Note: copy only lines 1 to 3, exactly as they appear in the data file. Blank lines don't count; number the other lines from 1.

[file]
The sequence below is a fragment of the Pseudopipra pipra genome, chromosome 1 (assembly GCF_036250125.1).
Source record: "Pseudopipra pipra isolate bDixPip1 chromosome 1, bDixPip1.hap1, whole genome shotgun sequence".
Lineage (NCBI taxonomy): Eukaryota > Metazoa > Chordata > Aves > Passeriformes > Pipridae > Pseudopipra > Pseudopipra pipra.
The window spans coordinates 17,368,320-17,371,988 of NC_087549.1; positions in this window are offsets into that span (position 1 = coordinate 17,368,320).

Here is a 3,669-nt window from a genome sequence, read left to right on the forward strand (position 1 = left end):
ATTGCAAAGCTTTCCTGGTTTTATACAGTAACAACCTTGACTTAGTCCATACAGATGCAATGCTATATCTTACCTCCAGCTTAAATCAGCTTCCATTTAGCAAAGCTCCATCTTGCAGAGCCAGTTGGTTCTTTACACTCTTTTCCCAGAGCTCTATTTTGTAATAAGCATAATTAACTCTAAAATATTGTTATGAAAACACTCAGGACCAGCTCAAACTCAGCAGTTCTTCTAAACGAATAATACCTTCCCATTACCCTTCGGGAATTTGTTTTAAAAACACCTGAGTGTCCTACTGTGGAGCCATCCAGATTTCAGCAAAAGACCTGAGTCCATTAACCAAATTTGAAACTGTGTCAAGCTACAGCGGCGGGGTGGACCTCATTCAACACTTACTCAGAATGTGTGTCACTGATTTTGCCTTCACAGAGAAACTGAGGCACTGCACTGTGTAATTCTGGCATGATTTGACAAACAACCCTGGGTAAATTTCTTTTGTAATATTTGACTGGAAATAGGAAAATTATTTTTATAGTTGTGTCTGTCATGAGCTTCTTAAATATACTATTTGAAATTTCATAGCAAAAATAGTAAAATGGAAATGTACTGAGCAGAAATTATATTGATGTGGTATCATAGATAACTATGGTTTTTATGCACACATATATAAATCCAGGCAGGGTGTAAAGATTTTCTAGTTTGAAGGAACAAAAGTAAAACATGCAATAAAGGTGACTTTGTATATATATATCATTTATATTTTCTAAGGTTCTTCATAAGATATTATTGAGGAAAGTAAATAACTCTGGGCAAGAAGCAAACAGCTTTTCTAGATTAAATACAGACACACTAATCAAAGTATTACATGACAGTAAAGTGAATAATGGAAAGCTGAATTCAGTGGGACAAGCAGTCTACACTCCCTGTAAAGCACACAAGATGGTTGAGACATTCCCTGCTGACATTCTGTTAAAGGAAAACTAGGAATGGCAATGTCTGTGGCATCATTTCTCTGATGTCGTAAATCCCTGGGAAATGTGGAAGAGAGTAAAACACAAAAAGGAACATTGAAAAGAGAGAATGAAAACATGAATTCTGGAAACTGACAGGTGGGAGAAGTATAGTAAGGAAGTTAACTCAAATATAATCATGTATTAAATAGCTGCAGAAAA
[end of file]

The sequence below is a fragment of the Pseudopipra pipra genome, chromosome 1 (assembly GCF_036250125.1).
Source record: "Pseudopipra pipra isolate bDixPip1 chromosome 1, bDixPip1.hap1, whole genome shotgun sequence".
Lineage (NCBI taxonomy): Eukaryota > Metazoa > Chordata > Aves > Passeriformes > Pipridae > Pseudopipra > Pseudopipra pipra.